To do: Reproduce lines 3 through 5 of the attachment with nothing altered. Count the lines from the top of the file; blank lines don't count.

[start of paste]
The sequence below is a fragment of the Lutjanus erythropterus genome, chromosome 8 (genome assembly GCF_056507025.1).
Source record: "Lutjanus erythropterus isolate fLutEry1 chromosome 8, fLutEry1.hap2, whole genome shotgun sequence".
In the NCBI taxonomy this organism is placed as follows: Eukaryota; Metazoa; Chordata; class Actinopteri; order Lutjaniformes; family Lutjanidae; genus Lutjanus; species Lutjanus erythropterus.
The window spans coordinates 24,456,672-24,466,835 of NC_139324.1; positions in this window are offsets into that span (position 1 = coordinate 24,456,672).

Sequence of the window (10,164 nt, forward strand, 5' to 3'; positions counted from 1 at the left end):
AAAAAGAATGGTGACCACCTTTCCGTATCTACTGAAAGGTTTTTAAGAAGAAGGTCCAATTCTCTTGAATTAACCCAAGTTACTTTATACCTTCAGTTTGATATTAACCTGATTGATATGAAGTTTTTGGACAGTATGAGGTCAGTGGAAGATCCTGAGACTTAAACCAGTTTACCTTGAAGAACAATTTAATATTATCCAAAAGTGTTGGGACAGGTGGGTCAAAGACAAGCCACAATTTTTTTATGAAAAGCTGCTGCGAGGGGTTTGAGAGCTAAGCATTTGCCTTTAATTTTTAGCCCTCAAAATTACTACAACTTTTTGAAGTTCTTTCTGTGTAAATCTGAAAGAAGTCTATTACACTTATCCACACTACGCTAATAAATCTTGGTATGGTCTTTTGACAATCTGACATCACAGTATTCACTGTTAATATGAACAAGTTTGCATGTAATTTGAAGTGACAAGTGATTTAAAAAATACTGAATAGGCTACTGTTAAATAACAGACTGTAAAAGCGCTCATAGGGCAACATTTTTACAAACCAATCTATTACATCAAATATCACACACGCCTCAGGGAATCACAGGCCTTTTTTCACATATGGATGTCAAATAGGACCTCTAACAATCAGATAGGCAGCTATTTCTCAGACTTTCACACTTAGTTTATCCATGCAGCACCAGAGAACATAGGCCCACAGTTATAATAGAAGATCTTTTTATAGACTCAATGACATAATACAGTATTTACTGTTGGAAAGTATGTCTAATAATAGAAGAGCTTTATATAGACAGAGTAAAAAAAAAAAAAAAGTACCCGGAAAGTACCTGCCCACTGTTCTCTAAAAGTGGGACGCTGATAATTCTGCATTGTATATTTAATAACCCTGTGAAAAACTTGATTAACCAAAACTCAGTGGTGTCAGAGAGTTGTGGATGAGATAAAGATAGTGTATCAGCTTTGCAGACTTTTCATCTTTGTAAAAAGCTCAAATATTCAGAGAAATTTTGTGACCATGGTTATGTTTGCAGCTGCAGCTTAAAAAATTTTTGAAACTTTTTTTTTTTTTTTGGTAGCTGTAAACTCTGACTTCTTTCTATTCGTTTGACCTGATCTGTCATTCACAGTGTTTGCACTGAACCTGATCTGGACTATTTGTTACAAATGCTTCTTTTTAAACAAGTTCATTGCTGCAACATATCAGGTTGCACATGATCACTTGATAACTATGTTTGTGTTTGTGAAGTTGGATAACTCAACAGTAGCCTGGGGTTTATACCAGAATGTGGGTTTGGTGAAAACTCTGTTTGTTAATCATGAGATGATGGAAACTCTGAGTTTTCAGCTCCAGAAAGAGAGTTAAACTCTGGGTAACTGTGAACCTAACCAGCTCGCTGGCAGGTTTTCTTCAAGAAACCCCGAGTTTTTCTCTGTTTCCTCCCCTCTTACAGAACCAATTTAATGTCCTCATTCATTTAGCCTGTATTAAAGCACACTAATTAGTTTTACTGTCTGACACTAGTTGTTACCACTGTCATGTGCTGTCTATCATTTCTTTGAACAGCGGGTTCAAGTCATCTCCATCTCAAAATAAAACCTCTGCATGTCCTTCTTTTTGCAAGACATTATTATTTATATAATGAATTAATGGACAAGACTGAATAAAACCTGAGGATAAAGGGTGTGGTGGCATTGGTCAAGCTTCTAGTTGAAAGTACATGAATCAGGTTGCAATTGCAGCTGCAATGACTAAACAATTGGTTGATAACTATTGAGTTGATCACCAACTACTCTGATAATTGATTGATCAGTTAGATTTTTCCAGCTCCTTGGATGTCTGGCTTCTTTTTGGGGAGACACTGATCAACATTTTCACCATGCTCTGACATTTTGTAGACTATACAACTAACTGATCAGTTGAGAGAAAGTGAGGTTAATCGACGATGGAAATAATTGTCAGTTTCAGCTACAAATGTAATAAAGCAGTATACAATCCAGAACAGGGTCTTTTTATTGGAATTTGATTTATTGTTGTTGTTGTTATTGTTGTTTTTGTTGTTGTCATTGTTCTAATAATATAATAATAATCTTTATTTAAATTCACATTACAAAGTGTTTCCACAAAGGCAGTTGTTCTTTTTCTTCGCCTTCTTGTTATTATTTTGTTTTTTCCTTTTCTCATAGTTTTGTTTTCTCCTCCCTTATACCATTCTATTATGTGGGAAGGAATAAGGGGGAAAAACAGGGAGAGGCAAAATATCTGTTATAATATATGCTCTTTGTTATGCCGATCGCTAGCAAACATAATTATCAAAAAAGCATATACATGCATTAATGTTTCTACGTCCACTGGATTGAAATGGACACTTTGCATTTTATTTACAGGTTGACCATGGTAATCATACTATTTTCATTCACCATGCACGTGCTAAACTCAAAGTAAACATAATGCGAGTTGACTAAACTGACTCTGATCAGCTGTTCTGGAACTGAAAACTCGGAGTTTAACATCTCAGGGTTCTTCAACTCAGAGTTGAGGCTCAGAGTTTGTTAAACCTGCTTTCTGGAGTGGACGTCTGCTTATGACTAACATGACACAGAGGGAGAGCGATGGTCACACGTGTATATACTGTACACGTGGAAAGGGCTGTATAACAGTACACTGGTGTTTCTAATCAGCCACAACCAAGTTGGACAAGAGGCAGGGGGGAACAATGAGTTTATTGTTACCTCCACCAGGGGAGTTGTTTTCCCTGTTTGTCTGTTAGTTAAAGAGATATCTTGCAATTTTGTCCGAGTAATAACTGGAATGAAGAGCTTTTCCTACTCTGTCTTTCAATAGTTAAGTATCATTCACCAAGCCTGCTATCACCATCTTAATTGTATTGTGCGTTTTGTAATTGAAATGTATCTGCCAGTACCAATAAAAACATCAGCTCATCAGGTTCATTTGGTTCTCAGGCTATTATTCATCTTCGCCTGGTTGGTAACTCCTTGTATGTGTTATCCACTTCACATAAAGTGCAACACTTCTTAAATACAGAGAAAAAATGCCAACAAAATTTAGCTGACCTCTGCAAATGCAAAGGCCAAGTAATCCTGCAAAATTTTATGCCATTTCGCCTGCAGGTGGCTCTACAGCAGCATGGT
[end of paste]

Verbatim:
In the NCBI taxonomy this organism is placed as follows: Eukaryota; Metazoa; Chordata; class Actinopteri; order Lutjaniformes; family Lutjanidae; genus Lutjanus; species Lutjanus erythropterus.
The window spans coordinates 24,456,672-24,466,835 of NC_139324.1; positions in this window are offsets into that span (position 1 = coordinate 24,456,672).

Sequence of the window (10,164 nt, forward strand, 5' to 3'; positions counted from 1 at the left end):